and encyclopedia definitions to determine that a brown recluse spider is
not an insect within the meaning of an “insect” exclusion in
a homeowner’s insurance policy. Cook v. Allstate Ins.
Co., No. 48D02-0611-PL-01156 (Madison Cty. Superior Ct., Nov. 30,
2007). Crediting the insured’s references to a Merriam
Webster dictionary, a children’s encyclopedia, an adult
encyclopedia and a scientific article, the court noted that a spider has
eight legs and two body segments, while an insect has six legs and three
body segments. Remember that next time you get bitten.
The dictionary may not serve the insurer as well as it
serves the insured. In Kramarik v. Travelers, 25 A.D.3d
960, 808 N.Y.S.2d 807 (3d Dep’t 2006), the court was asked to
decide whether a disc jockey’s foam pit dance
floor—advertised as a “whacky, wild and wet fun-filled
event”--was an “amusement device” excluded by
Travelers’ liability policy. The court rejected
Travelers’ argument, based on dictionary definitions, that any
“piece of equipment” that provided a “means of amusing
or entertaining” fell within the exclusion. Id. at
962, 808 N.Y.S.2d 807. Noting that the foam pit was a tool of the
insured’s entertainment trade, the court held that to interpret
the policy to exclude tools of the trade would contradict the
insured’s reasonable expectations in procuring the insurance
policy. Id., citing Belt Painting Corp. v. TIG Ins.
Co., 100 N.Y.2d 377, 763 N.Y.S.2d 790 (2003).
Practice Tips...Appellate Practice
1. An appellant has only 30 days to serve and file the
notice of appeal from the service of the decision and order with notice
of entry (you can add five days if served by mail and one day, if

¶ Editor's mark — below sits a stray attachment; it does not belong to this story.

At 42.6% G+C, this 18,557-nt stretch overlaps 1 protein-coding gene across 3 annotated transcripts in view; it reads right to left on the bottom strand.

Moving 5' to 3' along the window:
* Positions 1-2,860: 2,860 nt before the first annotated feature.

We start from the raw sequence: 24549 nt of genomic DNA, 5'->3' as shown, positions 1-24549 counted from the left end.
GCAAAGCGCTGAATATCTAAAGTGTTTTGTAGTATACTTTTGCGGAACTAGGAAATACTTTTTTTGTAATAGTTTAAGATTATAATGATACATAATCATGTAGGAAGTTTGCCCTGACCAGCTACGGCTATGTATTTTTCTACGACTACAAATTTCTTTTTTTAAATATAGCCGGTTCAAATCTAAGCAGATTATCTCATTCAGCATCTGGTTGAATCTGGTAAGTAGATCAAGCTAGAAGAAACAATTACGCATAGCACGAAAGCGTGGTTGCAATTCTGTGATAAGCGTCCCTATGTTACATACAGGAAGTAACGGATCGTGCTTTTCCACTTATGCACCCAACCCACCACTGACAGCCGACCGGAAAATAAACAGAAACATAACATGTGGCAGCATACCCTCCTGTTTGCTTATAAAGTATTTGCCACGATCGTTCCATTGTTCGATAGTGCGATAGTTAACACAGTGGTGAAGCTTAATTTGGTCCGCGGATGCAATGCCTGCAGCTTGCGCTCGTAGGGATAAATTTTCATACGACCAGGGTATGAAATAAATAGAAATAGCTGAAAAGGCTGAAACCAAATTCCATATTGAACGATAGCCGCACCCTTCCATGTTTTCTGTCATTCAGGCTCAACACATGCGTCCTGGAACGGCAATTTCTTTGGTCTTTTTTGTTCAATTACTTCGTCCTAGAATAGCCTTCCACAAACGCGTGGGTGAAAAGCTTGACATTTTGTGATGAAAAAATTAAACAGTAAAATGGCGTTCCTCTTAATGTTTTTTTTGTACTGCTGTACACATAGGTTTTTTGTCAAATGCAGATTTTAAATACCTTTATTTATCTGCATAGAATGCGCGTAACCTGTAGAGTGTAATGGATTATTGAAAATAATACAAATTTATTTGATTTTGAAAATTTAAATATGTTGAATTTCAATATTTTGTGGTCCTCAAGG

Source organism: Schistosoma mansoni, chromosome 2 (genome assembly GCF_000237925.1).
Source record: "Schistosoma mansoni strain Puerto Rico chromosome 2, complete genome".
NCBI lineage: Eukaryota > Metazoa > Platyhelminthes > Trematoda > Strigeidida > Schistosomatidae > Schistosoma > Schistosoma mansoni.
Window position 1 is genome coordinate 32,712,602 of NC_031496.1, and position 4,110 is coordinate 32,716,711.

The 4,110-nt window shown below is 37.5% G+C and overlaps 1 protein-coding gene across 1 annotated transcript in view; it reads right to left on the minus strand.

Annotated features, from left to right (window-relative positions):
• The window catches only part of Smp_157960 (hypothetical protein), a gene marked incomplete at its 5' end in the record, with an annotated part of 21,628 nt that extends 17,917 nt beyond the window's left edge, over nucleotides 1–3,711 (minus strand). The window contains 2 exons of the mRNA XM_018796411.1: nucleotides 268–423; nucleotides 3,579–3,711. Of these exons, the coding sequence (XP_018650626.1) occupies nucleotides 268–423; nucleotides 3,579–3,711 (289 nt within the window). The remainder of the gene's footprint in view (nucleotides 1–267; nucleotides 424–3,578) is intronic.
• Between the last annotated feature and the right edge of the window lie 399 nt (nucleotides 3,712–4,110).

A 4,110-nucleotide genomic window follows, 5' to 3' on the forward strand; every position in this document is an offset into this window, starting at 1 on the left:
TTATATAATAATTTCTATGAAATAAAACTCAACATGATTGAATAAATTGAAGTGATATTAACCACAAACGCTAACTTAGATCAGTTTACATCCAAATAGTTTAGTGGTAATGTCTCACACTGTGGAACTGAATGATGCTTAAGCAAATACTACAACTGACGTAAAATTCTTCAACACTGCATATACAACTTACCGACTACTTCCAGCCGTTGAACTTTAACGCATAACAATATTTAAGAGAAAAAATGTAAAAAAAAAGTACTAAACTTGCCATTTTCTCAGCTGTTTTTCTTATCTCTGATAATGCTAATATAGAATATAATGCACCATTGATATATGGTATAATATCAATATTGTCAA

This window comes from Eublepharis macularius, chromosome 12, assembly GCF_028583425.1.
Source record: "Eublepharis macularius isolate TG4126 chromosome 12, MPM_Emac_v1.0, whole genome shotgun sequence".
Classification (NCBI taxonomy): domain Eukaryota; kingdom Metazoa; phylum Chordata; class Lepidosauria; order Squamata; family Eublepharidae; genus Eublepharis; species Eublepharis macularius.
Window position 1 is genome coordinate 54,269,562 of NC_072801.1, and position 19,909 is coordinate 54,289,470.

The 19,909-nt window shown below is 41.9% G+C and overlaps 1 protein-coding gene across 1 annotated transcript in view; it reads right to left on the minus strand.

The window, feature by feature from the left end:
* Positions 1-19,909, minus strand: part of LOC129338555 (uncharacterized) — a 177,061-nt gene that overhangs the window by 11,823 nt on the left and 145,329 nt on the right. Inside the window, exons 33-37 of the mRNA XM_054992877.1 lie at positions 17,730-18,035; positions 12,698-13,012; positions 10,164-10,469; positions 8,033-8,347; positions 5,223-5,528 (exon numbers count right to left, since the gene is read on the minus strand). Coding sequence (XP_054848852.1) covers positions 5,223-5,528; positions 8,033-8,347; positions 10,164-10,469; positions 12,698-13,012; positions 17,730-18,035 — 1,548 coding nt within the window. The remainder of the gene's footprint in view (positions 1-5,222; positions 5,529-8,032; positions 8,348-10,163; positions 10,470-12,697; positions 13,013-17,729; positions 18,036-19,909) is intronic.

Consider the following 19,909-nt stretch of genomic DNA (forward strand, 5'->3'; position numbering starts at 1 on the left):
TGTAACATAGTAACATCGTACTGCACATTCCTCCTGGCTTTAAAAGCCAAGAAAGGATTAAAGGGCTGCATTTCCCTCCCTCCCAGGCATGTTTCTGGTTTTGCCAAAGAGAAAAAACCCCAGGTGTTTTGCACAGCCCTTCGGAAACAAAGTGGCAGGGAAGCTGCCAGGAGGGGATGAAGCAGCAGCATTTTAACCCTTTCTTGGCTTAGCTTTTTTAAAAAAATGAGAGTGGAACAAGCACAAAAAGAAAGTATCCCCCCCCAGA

served overnight). This deadline is controlled by CPLR 5513.
Professor Siegel describes this as the CPLR's most unforgiving deadline,
so monitor your incoming mail after an unsuccessful order or
2. The deadline to file your appellant's brief and
Record on Appeal (called "perfection") is measured by the date on the
notice of appeal. The First, Third, and Fourth Appellate
Division Departments have a nine-month time limit to perfect an appeal
(Rule 600.11(a)(3) [First Department]; Rule 800.12 [Third
Department]; Rule 1000.2(b) [Fourth Department]). The Appellate
Division, Second Department has a six-month time limit (Rule 670.8
3. A respondent can move to dismiss an appellant's
appeal if the appellant does not
appeal within 60 days of the date stated on the notice of appeal.
The respondent can do so even though the appellant has a nine-month
deadline in the First, Third, and Fourth Departments and
six-month deadline in the Second Department. An appellant should
oppose this motion if he or she intends to perfect the appeal. An
opposition explaining the steps taken to perfect the appeal will most
likely ward off dismissal. Respondents use this motion for
strategic reasons, either to shorten the time limit to perfect the
appeal or in hopes of a dismissal based on the appellant's failure to
oppose the motion.
4. The Appellate Division, First Department has a
unique calendar system, which is posted on the Court's webpage.
The calendar sets the times the filing of respondents' and the reply
brief. The deadlines are controlled by the point at which the
appellant's brief is filed. The 2008 calendar can be found here.
5. In the Second, Third, and Fourth Departments, the
parties can request oral argument by stating so on the brief's
cover. The appellate printer will state the arguing attorney and
time requested on the brief's cover. Notably, the parties in the
First Department must submit a written request for oral
argument. The deadline to do so is controlled by the 2008
calendar. If the parties fail to do so, the First Department deems
the appeal as submitted on the briefs.
THE FOREGOING IS INTENDED FOR LAWYERS ONLY, AND DOES
NOT CONSTITUTE LEGAL ADVICE.